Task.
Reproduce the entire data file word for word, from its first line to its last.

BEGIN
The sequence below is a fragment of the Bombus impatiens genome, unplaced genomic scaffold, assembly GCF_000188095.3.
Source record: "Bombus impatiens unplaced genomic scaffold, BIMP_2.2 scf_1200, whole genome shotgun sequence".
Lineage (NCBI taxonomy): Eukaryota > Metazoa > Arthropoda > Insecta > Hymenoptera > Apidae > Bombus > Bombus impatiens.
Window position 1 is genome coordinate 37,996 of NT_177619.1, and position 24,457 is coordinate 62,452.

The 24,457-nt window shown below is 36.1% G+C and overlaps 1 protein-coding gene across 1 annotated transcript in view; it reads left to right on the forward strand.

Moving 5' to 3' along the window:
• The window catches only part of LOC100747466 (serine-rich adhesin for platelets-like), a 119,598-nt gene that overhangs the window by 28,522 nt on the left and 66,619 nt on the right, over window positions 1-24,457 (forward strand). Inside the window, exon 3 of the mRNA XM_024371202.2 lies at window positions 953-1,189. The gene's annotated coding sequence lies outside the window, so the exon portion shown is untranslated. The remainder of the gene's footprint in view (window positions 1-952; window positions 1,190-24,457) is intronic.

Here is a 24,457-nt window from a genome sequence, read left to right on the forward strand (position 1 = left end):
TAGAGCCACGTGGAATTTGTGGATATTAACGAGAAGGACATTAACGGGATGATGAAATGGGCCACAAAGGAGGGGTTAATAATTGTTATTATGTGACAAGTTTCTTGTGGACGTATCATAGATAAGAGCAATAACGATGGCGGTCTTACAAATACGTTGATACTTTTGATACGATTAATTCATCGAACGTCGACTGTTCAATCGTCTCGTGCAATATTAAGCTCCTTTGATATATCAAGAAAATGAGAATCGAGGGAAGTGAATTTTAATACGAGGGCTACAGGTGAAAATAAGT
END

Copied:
The sequence below is a fragment of the Bombus impatiens genome, unplaced genomic scaffold, assembly GCF_000188095.3.
Source record: "Bombus impatiens unplaced genomic scaffold, BIMP_2.2 scf_1200, whole genome shotgun sequence".
Lineage (NCBI taxonomy): Eukaryota > Metazoa > Arthropoda > Insecta > Hymenoptera > Apidae > Bombus > Bombus impatiens.
Window position 1 is genome coordinate 37,996 of NT_177619.1, and position 24,457 is coordinate 62,452.

The 24,457-nt window shown below is 36.1% G+C and overlaps 1 protein-coding gene across 1 annotated transcript in view; it reads left to right on the forward strand.

Moving 5' to 3' along the window:
• The window catches only part of LOC100747466 (serine-rich adhesin for platelets-like), a 119,598-nt gene that overhangs the window by 28,522 nt on the left and 66,619 nt on the right, over window positions 1-24,457 (forward strand). Inside the window, exon 3 of the mRNA XM_024371202.2 lies at window positions 953-1,189. The gene's annotated coding sequence lies outside the window, so the exon portion shown is untranslated. The remainder of the gene's footprint in view (window positions 1-952; window positions 1,190-24,457) is intronic.

Here is a 24,457-nt window from a genome sequence, read left to right on the forward strand (position 1 = left end):
TAGAGCCACGTGGAATTTGTGGATATTAACGAGAAGGACATTAACGGGATGATGAAATGGGCCACAAAGGAGGGGTTAATAATTGTTATTATGTGACAAGTTTCTTGTGGACGTATCATAGATAAGAGCAATAACGATGGCGGTCTTACAAATACGTTGATACTTTTGATACGATTAATTCATCGAACGTCGACTGTTCAATCGTCTCGTGCAATATTAAGCTCCTTTGATATATCAAGAAAATGAGAATCGAGGGAAGTGAATTTTAATACGAGGGCTACAGGTGAAAATAAGT